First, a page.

Strategy and evaluations part two: developing sales estimates
Jean?Louis Roux Dit Buisson
In part two of three, Jean-Louis Roux Dit Buisson discusses the challenge pharma has in estimating future sales and cash flows, and provides his opinion on how these issues can be best overcome.
(Continued from “Strategy and evaluations part one: governance &, staffing”)
In my previous article, we became the eye of the practitioner in order to propose a new look at valuations, with company governance as the key “customer”: strategic decision making must focus on hypotheses and on the likelihood of outcomes rather than single point estimates, and tracking of hypotheses is essential to the process.
This article addresses the issues of estimating future sales and cash flows. We shall review the real options approach and propose a methodology closer to the market and better suited for company governance.
“…One of the most difficult things to do in the pharmaceutical industry is to predict peak sales of a drug. The classic example is Lipitor, for which the original forecasts were for peak annual sales of $800 million, but which proved to be 16X higher…” 1
1. The case of real options
Real options account for the uncertainty embedded in any estimate and includes management flexibility in decision making, e.g. the possibility to accelerate, hold, abandon and enlarge a project, as more information becomes available in the process of development.
“Real options account for the uncertainty embedded in any estimate…”
This method has not been widely adopted in executive ranks:
• The real options’ estimates of sales are essentially a mathematical model relying on a set of rather inflexible hypotheses (see figure 1 below).
Figure 1: Peak sales estimates with real options.
• It is financially driven and as such can be perceived from being away from the realities of the field.
• The associated peak sales estimates are skewed to the upward side (estimates are limited downwards at the zero value (see figure 2 below).
Figure 2: Distribution of sales estimates with real options.
• The method does not specifically take into consideration the competitive profile of the underlying.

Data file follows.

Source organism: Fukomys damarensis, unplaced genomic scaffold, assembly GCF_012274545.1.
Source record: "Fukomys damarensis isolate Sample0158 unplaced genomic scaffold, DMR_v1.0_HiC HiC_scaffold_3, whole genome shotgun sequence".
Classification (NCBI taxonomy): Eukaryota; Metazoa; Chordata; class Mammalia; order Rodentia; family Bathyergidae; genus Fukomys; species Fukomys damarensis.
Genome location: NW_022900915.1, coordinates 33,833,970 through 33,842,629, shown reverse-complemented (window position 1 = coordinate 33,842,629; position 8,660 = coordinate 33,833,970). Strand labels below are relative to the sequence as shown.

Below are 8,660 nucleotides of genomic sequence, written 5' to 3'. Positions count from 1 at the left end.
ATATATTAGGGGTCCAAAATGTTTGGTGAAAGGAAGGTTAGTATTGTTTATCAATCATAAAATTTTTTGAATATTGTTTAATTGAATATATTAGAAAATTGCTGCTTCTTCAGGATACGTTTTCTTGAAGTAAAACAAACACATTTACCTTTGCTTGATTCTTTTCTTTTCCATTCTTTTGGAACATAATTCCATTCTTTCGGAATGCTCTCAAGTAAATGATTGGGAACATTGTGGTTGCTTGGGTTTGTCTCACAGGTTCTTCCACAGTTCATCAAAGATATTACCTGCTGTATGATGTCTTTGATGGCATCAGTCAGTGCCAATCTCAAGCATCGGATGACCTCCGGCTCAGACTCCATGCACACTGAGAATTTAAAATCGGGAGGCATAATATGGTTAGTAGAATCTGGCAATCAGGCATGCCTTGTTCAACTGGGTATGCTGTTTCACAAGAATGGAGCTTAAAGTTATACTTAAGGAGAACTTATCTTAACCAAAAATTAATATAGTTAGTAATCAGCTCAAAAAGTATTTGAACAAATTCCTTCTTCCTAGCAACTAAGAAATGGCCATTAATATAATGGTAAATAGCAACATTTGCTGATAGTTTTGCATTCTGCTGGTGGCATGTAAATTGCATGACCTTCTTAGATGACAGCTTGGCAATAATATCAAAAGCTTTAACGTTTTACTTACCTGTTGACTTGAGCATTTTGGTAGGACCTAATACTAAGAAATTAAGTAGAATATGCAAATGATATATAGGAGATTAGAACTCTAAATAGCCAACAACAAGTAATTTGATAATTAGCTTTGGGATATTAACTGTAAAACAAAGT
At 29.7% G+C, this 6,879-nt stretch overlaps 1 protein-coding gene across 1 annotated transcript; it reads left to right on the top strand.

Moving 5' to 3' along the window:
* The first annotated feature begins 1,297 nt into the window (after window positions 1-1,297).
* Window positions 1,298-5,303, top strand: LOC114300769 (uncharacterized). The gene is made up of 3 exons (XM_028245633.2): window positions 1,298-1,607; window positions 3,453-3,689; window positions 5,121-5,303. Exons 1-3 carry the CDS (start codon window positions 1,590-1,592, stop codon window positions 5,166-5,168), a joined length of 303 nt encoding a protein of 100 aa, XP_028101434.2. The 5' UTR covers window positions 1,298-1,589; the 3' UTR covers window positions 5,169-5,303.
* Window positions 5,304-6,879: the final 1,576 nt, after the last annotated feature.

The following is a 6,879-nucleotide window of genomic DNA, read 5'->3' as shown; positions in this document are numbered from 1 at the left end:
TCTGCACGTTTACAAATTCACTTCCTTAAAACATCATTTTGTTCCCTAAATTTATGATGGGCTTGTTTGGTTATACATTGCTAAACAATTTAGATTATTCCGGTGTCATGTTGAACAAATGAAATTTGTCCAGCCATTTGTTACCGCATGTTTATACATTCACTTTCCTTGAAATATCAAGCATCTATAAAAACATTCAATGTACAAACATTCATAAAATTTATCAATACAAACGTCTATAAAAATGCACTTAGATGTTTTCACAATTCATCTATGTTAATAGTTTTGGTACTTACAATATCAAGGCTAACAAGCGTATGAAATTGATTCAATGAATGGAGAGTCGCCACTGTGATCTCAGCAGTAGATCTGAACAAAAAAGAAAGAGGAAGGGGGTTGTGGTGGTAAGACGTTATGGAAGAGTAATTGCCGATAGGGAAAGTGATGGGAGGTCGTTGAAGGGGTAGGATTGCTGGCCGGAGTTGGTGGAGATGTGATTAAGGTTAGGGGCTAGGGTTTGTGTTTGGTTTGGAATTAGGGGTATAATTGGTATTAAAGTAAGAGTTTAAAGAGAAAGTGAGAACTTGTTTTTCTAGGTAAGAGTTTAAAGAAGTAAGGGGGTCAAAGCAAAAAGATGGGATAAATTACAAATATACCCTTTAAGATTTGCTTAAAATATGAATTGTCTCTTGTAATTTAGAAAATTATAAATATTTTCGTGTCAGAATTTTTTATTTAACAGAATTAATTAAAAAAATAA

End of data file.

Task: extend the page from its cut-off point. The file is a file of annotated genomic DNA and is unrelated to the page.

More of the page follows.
2. Scenario analysis
“Risk comes from not knowing what you are doing,”
Scenario planning forces managers to think their strategies in competitive terms, and to document their hypotheses:
• It takes into consideration management’s options.
• Whether as a block-buster, a me-too or a laggard, scenarii comprehend a set of discrete assumptions, with their own probabilities of occurrence.
• It accounts for the volatility of estimates.
“Scenario planning also focuses management thinking on essential value drivers… “
• It allows for ongoing updates in the hypotheses as information is collected as the project progresses.
Scenario planning also focuses management thinking on essential value drivers:
i. What is the size of the potential targeted market?
ii. What is the competitive profile of the product when introduced?
iii. Is management willing to invest marketing and sales budget beyond the identified threshold?
The method ideally delivers three to four realistic scenarios related to the expected product profile and market situation at time of launch (see figure 3 above).
This might be perceived as complicated and administrative. If it is, then your management has missed the point and you might want to revisit how you come up with valid, relevant and non-segregated information.
The next steps are assessing the probabilities of occurrence and the ranges of errors for each of the single-point market size estimates arrived at.
Figure 4: Market shares estimates.
The same process is used to assess market shares (see figure 4 above). Peak sales estimates are also easily derived (see figure 5 below).
Professional and affordable add-on programs exist that will transform these assumptions in distribution curves, as shown in the various charts.
3. Strategic impact
By systematically looking at each parameter of the sales estimates, we arrive at a powerful decision-making model, closely related to field opportunities.
Figure 5: Sales estimates per scenario.
The plot of peak sales estimates in figure 5 shows that by applying the method carefully, unexpected outcomes might surface. In our example, the highest peak sales are not correlated with the largest targeted market, because other competitive elements are accounted for in the calculation of the market share, which can be reached.
“Planning brings focus, purpose and efficiency to meetings.”
Figure 5 also shows that the use of averages for strategic decision-making purpose is not recommended. Averages are disconnected from strategic reality.
Scenario planning enables project teams to acquire an extraordinary body of knowledge on potential outcomes, which will later be of essential value for the board to come up with strategic decisions. Planning brings focus, purpose and efficiency to meetings.
Management techniques, such as Delphi, are extremely useful in building up a common database on key value drivers. Proper documentation of retained hypothesis allows for strategic decision making further down the road in a project.
Part 3 of this article will go live on 2nd August.
About the author:
Jean-Louis Roux Dit Buisson is a Professor of Entrepreneurship at the Grenoble Management School in France. He is founder of Foro Ventures, a company dedicated to provide assistance and interim management for top-line growth projects and turn-arounds.
Jean-Louis is specialized in high technology sectors (such as Bio Pharma, Medtech). He has an MSc from MIT and an MBA from INSEAD and can be reached at firstname.lastname@example.org.
How can pharma better predict sales estimates?